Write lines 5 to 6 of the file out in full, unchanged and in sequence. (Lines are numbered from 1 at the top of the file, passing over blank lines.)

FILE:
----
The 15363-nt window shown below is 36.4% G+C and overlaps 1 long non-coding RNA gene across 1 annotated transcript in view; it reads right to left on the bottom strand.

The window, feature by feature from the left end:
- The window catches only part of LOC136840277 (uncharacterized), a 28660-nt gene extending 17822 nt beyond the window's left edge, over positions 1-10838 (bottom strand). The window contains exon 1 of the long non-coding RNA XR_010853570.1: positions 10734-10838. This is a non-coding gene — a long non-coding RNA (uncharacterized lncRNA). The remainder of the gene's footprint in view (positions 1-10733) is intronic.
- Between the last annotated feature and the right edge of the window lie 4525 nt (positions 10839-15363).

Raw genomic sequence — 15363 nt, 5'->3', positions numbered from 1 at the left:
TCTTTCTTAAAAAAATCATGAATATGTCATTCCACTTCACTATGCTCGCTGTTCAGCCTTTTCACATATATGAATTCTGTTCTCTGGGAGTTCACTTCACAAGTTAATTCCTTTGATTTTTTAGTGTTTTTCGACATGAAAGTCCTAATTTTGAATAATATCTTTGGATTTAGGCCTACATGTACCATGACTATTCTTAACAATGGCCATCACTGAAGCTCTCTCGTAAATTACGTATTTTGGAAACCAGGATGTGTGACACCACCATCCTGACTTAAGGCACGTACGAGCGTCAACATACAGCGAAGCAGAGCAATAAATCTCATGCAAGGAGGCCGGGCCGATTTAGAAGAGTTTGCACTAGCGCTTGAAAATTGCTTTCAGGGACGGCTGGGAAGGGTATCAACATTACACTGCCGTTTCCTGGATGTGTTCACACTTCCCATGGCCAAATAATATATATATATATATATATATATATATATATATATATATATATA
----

Raw genomic sequence — 15363 nt, 5'->3', positions numbered from 1 at the left:
TCTTTCTTAAAAAAATCATGAATATGTCATTCCACTTCACTATGCTCGCTGTTCAGCCTTTTCACATATATGAATTCTGTTCTCTGGGAGTTCACTTCACAAGTTAATTCCTTTGATTTTTTAGTGTTTTTCGACATGAAAGTCCTAATTTTGAATAATATCTTTGGATTTAGGCCTACATGTACCATGACTATTCTTAACAATGGCCATCACTGAAGCTCTCTCGTAAATTACGTATTTTGGAAACCAGGATGTGTGACACCACCATCCTGACTTAAGGCACGTACGAGCGTCAACATACAGCGAAGCAGAGCAATAAATCTCATGCAAGGAGGCCGGGCCGATTTAGAAGAGTTTGCACTAGCGCTTGAAAATTGCTTTCAGGGACGGCTGGGAAGGGTATCAACATTACACTGCCGTTTCCTGGATGTGTTCACACTTCCCATGGCCAAATAATATATATATATATATATATATATATATATATATATATATATATA